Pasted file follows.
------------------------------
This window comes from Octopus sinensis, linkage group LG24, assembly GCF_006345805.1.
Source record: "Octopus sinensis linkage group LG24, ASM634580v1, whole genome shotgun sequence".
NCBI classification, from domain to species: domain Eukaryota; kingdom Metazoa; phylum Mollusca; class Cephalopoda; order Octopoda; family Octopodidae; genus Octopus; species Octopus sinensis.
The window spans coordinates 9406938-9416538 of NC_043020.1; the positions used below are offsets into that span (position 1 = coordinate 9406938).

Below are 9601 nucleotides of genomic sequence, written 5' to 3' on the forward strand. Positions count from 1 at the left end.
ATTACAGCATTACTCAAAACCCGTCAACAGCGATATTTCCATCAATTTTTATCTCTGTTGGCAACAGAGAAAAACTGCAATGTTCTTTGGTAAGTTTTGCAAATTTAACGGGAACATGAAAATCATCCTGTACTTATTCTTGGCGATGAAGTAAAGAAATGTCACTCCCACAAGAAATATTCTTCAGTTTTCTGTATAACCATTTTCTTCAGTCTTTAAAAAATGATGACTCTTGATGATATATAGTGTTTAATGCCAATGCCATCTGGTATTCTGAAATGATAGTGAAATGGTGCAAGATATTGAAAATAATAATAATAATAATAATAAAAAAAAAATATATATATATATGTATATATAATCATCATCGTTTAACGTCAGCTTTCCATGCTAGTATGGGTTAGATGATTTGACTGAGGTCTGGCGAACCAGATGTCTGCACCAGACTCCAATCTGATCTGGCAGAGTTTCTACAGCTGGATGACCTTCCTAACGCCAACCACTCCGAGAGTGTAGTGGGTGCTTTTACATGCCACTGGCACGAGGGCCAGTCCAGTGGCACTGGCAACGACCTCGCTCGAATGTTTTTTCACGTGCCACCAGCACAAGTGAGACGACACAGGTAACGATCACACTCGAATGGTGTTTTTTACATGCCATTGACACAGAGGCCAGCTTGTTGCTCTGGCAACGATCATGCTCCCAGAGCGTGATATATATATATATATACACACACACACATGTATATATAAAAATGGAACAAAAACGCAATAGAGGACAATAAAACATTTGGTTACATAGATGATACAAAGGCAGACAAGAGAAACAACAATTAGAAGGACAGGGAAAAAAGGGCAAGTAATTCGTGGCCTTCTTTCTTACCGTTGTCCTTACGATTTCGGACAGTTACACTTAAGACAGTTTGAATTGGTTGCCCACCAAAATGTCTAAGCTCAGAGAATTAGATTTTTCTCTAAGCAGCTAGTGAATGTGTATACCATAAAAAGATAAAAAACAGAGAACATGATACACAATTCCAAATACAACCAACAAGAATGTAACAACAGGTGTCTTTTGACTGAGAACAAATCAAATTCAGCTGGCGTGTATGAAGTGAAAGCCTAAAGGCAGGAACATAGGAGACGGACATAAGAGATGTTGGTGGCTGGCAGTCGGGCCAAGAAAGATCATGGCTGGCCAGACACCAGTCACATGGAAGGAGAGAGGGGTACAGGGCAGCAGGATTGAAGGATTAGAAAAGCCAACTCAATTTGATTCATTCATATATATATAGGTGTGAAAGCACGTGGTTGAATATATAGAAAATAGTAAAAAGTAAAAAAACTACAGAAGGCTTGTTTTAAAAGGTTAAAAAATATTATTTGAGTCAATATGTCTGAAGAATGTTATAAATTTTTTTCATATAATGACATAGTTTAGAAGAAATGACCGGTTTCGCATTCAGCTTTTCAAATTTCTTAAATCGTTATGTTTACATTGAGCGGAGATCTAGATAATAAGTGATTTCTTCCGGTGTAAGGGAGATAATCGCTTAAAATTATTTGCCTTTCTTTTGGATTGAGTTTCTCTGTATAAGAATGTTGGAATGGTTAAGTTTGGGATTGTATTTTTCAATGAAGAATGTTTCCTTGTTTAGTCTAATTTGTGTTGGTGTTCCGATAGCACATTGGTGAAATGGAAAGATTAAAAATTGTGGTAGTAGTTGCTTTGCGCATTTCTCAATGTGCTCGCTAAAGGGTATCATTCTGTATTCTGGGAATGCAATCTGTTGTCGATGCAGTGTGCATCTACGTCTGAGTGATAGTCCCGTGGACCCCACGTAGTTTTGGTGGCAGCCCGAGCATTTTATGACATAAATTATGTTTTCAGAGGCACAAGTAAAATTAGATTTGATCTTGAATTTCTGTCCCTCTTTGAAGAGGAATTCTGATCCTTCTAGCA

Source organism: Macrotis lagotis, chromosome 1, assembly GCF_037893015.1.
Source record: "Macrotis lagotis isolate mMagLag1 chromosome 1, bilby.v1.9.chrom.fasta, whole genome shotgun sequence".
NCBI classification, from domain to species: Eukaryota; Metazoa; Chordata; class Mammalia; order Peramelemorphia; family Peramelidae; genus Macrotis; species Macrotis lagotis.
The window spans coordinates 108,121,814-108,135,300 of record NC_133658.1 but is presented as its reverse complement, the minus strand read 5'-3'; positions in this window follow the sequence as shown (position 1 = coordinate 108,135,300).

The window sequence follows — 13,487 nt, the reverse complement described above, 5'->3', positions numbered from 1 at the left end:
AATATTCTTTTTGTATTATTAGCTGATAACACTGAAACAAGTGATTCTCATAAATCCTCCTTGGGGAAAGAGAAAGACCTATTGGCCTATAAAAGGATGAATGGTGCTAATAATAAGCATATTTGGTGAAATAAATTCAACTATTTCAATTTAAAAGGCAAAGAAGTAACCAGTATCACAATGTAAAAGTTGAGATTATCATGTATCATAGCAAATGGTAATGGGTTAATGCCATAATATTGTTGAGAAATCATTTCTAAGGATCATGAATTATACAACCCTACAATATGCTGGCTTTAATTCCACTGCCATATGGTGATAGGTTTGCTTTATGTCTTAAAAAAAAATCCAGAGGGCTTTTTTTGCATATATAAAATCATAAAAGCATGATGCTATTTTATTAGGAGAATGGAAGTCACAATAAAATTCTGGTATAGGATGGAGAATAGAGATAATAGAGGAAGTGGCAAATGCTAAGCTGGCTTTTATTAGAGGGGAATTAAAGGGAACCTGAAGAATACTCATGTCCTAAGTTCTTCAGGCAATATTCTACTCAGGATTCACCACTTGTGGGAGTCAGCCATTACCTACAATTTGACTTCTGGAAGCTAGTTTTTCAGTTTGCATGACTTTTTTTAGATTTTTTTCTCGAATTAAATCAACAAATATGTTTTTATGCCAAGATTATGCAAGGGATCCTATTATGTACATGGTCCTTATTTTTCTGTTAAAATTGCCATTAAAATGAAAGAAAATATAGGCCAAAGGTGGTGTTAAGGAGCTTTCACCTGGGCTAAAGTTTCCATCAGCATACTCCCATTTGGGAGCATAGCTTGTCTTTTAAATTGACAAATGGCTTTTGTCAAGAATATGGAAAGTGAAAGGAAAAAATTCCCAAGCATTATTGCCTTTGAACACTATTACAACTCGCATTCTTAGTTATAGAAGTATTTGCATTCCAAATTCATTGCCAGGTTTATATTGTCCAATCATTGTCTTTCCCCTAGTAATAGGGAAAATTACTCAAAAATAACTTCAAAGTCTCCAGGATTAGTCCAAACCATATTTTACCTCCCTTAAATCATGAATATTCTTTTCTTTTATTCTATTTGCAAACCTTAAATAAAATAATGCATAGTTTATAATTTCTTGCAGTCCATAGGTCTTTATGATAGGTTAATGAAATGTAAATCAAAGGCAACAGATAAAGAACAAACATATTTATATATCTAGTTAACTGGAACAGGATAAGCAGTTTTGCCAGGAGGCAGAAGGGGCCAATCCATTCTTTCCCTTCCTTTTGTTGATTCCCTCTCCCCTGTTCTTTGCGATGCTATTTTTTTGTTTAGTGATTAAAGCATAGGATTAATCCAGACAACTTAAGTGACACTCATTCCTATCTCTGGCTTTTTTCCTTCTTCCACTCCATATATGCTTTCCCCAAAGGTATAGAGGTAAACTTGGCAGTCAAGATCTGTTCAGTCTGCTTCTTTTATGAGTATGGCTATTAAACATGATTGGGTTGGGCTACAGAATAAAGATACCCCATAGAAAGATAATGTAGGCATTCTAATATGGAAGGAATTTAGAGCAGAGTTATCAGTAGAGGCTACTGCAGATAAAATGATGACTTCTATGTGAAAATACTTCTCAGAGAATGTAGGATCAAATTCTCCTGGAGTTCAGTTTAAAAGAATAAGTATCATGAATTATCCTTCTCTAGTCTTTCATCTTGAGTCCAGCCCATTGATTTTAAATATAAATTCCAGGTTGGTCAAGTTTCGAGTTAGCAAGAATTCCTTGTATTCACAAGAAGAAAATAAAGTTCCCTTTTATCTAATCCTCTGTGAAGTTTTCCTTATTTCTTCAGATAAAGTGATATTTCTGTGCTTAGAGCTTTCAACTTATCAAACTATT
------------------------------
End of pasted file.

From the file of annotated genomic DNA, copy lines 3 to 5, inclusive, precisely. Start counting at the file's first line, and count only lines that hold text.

NCBI classification, from domain to species: domain Eukaryota; kingdom Metazoa; phylum Mollusca; class Cephalopoda; order Octopoda; family Octopodidae; genus Octopus; species Octopus sinensis.
The window spans coordinates 9406938-9416538 of NC_043020.1; the positions used below are offsets into that span (position 1 = coordinate 9406938).

Below are 9601 nucleotides of genomic sequence, written 5' to 3' on the forward strand. Positions count from 1 at the left end.